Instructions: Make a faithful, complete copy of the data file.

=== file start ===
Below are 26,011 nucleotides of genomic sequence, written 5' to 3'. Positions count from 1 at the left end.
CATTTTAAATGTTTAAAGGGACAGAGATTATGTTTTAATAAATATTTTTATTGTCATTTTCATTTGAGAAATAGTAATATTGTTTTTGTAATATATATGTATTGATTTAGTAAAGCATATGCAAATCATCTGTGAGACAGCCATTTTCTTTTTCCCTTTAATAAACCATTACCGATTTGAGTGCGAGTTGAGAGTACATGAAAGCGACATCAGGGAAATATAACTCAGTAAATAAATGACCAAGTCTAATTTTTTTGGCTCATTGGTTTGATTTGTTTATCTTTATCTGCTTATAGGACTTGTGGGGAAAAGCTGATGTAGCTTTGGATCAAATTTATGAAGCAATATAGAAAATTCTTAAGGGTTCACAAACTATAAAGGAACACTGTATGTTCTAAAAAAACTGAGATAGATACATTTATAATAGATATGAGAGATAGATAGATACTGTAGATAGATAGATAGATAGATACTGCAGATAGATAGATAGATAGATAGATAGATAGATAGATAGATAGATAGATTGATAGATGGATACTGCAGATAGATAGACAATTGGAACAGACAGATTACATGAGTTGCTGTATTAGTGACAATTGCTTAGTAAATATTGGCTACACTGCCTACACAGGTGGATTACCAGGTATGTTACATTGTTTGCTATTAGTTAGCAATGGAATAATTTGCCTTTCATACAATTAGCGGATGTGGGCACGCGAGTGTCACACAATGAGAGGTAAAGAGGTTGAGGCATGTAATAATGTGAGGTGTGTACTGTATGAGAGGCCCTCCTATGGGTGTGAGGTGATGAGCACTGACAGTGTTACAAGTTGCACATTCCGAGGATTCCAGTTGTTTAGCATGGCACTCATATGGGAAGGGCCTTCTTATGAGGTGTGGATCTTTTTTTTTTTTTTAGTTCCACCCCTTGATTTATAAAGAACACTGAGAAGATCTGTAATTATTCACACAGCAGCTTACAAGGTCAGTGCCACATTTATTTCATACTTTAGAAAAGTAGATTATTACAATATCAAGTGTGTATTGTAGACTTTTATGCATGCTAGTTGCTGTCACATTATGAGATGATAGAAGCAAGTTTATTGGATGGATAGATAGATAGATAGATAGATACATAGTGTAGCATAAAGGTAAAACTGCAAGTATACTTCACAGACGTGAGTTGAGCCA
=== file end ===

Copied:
Below are 26,011 nucleotides of genomic sequence, written 5' to 3'. Positions count from 1 at the left end.
CATTTTAAATGTTTAAAGGGACAGAGATTATGTTTTAATAAATATTTTTATTGTCATTTTCATTTGAGAAATAGTAATATTGTTTTTGTAATATATATGTATTGATTTAGTAAAGCATATGCAAATCATCTGTGAGACAGCCATTTTCTTTTTCCCTTTAATAAACCATTACCGATTTGAGTGCGAGTTGAGAGTACATGAAAGCGACATCAGGGAAATATAACTCAGTAAATAAATGACCAAGTCTAATTTTTTTGGCTCATTGGTTTGATTTGTTTATCTTTATCTGCTTATAGGACTTGTGGGGAAAAGCTGATGTAGCTTTGGATCAAATTTATGAAGCAATATAGAAAATTCTTAAGGGTTCACAAACTATAAAGGAACACTGTATGTTCTAAAAAAACTGAGATAGATACATTTATAATAGATATGAGAGATAGATAGATACTGTAGATAGATAGATAGATAGATACTGCAGATAGATAGATAGATAGATAGATAGATAGATAGATAGATAGATAGATTGATAGATGGATACTGCAGATAGATAGACAATTGGAACAGACAGATTACATGAGTTGCTGTATTAGTGACAATTGCTTAGTAAATATTGGCTACACTGCCTACACAGGTGGATTACCAGGTATGTTACATTGTTTGCTATTAGTTAGCAATGGAATAATTTGCCTTTCATACAATTAGCGGATGTGGGCACGCGAGTGTCACACAATGAGAGGTAAAGAGGTTGAGGCATGTAATAATGTGAGGTGTGTACTGTATGAGAGGCCCTCCTATGGGTGTGAGGTGATGAGCACTGACAGTGTTACAAGTTGCACATTCCGAGGATTCCAGTTGTTTAGCATGGCACTCATATGGGAAGGGCCTTCTTATGAGGTGTGGATCTTTTTTTTTTTTTTAGTTCCACCCCTTGATTTATAAAGAACACTGAGAAGATCTGTAATTATTCACACAGCAGCTTACAAGGTCAGTGCCACATTTATTTCATACTTTAGAAAAGTAGATTATTACAATATCAAGTGTGTATTGTAGACTTTTATGCATGCTAGTTGCTGTCACATTATGAGATGATAGAAGCAAGTTTATTGGATGGATAGATAGATAGATAGATAGATACATAGTGTAGCATAAAGGTAAAACTGCAAGTATACTTCACAGACGTGAGTTGAGCCA